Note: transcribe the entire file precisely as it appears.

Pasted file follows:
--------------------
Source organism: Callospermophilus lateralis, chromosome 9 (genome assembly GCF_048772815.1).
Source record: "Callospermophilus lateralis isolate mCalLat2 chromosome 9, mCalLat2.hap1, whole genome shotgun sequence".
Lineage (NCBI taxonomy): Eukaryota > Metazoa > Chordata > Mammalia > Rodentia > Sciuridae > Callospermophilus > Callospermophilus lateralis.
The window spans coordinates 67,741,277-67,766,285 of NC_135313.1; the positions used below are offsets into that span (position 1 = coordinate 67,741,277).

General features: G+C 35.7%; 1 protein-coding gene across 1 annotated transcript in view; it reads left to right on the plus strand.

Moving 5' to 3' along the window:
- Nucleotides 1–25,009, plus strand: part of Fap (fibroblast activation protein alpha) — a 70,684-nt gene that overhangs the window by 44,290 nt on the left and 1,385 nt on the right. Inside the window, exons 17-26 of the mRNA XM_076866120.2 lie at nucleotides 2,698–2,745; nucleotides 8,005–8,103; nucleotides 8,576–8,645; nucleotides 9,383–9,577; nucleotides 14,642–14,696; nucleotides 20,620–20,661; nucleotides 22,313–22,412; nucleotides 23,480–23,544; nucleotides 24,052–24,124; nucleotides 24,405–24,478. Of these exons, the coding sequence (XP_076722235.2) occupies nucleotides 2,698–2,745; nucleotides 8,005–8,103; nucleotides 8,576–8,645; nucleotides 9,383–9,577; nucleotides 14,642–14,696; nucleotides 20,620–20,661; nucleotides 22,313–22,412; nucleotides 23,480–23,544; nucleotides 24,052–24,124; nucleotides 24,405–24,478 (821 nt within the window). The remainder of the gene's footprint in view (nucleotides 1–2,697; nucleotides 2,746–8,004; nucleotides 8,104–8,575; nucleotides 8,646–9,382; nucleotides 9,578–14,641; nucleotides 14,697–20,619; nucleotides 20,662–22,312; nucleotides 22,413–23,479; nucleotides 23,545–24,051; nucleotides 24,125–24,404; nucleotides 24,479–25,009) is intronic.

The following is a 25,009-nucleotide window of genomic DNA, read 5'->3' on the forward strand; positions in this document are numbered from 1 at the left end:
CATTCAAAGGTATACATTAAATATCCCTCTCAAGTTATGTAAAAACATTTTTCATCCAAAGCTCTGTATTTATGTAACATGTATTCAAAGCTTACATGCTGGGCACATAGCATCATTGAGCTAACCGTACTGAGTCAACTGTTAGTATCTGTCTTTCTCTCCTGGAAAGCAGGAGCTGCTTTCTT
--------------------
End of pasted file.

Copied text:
Source organism: Callospermophilus lateralis, chromosome 9 (genome assembly GCF_048772815.1).
Source record: "Callospermophilus lateralis isolate mCalLat2 chromosome 9, mCalLat2.hap1, whole genome shotgun sequence".
Lineage (NCBI taxonomy): Eukaryota > Metazoa > Chordata > Mammalia > Rodentia > Sciuridae > Callospermophilus > Callospermophilus lateralis.
The window spans coordinates 67,741,277-67,766,285 of NC_135313.1; the positions used below are offsets into that span (position 1 = coordinate 67,741,277).

General features: G+C 35.7%; 1 protein-coding gene across 1 annotated transcript in view; it reads left to right on the plus strand.

Moving 5' to 3' along the window:
- Nucleotides 1–25,009, plus strand: part of Fap (fibroblast activation protein alpha) — a 70,684-nt gene that overhangs the window by 44,290 nt on the left and 1,385 nt on the right. Inside the window, exons 17-26 of the mRNA XM_076866120.2 lie at nucleotides 2,698–2,745; nucleotides 8,005–8,103; nucleotides 8,576–8,645; nucleotides 9,383–9,577; nucleotides 14,642–14,696; nucleotides 20,620–20,661; nucleotides 22,313–22,412; nucleotides 23,480–23,544; nucleotides 24,052–24,124; nucleotides 24,405–24,478. Of these exons, the coding sequence (XP_076722235.2) occupies nucleotides 2,698–2,745; nucleotides 8,005–8,103; nucleotides 8,576–8,645; nucleotides 9,383–9,577; nucleotides 14,642–14,696; nucleotides 20,620–20,661; nucleotides 22,313–22,412; nucleotides 23,480–23,544; nucleotides 24,052–24,124; nucleotides 24,405–24,478 (821 nt within the window). The remainder of the gene's footprint in view (nucleotides 1–2,697; nucleotides 2,746–8,004; nucleotides 8,104–8,575; nucleotides 8,646–9,382; nucleotides 9,578–14,641; nucleotides 14,697–20,619; nucleotides 20,662–22,312; nucleotides 22,413–23,479; nucleotides 23,545–24,051; nucleotides 24,125–24,404; nucleotides 24,479–25,009) is intronic.

The following is a 25,009-nucleotide window of genomic DNA, read 5'->3' on the forward strand; positions in this document are numbered from 1 at the left end:
CATTCAAAGGTATACATTAAATATCCCTCTCAAGTTATGTAAAAACATTTTTCATCCAAAGCTCTGTATTTATGTAACATGTATTCAAAGCTTACATGCTGGGCACATAGCATCATTGAGCTAACCGTACTGAGTCAACTGTTAGTATCTGTCTTTCTCTCCTGGAAAGCAGGAGCTGCTTTCTT